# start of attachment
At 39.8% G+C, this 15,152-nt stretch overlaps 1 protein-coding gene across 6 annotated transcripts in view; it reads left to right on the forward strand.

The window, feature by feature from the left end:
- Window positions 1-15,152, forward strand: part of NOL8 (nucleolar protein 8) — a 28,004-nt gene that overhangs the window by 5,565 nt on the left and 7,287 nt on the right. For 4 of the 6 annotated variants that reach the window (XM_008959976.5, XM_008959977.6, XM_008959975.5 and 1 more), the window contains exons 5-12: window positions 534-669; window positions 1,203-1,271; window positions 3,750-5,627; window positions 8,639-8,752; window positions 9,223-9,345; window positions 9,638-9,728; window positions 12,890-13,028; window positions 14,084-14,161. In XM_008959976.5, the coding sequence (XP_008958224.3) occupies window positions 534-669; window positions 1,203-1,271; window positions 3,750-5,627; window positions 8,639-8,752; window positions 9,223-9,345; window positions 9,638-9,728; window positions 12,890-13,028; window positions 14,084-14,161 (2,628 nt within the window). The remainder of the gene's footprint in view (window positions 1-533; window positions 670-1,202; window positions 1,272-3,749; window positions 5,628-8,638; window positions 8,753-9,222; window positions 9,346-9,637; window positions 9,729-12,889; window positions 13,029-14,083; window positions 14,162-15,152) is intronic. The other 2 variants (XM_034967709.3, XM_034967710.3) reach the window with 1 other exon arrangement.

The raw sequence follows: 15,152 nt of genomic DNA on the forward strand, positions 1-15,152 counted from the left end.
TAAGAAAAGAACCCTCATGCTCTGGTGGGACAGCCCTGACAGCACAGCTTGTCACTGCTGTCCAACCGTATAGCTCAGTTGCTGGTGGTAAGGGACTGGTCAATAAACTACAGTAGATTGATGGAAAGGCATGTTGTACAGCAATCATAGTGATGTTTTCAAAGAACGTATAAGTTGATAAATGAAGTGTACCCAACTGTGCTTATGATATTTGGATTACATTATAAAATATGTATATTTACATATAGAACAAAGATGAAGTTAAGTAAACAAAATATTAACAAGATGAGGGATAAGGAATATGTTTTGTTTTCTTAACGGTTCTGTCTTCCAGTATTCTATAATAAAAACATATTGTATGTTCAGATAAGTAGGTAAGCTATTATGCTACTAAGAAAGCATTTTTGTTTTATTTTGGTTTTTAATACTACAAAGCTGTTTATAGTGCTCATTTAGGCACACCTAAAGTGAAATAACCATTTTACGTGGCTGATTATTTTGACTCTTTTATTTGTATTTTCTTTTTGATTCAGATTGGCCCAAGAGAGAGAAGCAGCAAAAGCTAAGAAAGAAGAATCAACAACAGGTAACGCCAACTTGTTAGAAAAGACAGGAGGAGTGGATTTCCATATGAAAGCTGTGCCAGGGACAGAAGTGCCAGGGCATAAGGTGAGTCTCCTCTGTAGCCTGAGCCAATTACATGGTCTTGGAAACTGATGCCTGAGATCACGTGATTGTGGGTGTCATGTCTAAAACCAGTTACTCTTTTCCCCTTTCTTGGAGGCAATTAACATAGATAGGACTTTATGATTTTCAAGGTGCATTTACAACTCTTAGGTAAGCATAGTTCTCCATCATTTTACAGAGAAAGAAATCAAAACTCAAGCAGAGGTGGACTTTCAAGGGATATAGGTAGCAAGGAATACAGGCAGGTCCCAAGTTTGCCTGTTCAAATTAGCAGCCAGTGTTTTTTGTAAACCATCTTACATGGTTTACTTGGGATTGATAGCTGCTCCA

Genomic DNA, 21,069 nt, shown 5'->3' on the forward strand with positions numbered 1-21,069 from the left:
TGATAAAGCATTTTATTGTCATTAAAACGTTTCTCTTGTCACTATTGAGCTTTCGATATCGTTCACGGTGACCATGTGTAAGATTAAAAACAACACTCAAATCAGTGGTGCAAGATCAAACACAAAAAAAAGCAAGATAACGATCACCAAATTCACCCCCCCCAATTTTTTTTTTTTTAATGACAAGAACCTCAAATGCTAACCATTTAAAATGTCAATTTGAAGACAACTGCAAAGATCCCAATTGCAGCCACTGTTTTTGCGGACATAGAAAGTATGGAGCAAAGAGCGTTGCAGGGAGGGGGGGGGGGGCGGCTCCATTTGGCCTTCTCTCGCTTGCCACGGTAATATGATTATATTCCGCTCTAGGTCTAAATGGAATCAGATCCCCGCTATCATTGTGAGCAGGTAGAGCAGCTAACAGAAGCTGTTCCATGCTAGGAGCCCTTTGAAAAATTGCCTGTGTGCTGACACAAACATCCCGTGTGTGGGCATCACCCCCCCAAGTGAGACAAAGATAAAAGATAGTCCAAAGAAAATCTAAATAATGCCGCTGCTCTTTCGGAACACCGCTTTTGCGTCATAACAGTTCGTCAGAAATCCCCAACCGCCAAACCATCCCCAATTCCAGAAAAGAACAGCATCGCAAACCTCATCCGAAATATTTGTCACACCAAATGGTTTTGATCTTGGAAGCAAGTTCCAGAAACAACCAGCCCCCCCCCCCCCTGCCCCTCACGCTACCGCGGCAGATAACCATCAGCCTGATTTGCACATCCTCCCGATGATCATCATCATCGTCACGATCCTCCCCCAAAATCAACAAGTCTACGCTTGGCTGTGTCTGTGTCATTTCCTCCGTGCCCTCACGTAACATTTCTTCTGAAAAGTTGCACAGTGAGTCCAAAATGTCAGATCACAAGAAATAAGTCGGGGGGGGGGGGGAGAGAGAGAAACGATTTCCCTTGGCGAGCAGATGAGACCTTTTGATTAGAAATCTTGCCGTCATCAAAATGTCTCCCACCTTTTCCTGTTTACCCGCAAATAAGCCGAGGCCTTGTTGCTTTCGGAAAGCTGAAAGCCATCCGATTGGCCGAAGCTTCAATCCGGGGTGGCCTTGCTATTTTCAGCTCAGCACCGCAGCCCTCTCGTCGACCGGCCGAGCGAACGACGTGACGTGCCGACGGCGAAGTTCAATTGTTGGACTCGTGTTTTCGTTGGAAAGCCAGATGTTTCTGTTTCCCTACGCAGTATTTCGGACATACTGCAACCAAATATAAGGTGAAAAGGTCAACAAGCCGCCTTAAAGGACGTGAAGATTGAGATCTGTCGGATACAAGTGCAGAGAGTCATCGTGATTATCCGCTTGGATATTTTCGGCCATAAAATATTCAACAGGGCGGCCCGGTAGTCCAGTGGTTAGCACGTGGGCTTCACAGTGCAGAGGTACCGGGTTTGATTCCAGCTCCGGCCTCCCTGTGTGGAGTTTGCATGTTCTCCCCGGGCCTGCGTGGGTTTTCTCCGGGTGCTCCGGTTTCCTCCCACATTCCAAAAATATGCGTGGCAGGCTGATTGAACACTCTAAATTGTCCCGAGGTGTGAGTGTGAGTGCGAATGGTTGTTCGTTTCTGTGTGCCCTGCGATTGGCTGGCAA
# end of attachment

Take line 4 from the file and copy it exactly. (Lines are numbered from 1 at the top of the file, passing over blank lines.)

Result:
The raw sequence follows: 15,152 nt of genomic DNA on the forward strand, positions 1-15,152 counted from the left end.